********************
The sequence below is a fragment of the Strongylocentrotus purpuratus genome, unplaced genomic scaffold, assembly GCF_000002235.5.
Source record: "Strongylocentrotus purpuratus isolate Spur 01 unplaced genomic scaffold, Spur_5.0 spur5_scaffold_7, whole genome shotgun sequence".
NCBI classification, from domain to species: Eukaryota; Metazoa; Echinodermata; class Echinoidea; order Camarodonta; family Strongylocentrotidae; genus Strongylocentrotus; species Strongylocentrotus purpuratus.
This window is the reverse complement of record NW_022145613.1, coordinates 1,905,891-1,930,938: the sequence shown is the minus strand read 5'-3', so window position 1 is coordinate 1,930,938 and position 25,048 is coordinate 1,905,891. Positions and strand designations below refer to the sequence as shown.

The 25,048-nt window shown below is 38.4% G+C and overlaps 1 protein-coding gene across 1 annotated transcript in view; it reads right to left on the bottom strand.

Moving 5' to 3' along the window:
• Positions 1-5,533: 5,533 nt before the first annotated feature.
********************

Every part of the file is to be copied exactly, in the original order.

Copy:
The sequence below is a fragment of the Strongylocentrotus purpuratus genome, unplaced genomic scaffold, assembly GCF_000002235.5.
Source record: "Strongylocentrotus purpuratus isolate Spur 01 unplaced genomic scaffold, Spur_5.0 spur5_scaffold_7, whole genome shotgun sequence".
NCBI classification, from domain to species: Eukaryota; Metazoa; Echinodermata; class Echinoidea; order Camarodonta; family Strongylocentrotidae; genus Strongylocentrotus; species Strongylocentrotus purpuratus.
This window is the reverse complement of record NW_022145613.1, coordinates 1,905,891-1,930,938: the sequence shown is the minus strand read 5'-3', so window position 1 is coordinate 1,930,938 and position 25,048 is coordinate 1,905,891. Positions and strand designations below refer to the sequence as shown.

The 25,048-nt window shown below is 38.4% G+C and overlaps 1 protein-coding gene across 1 annotated transcript in view; it reads right to left on the bottom strand.

Moving 5' to 3' along the window:
• Positions 1-5,533: 5,533 nt before the first annotated feature.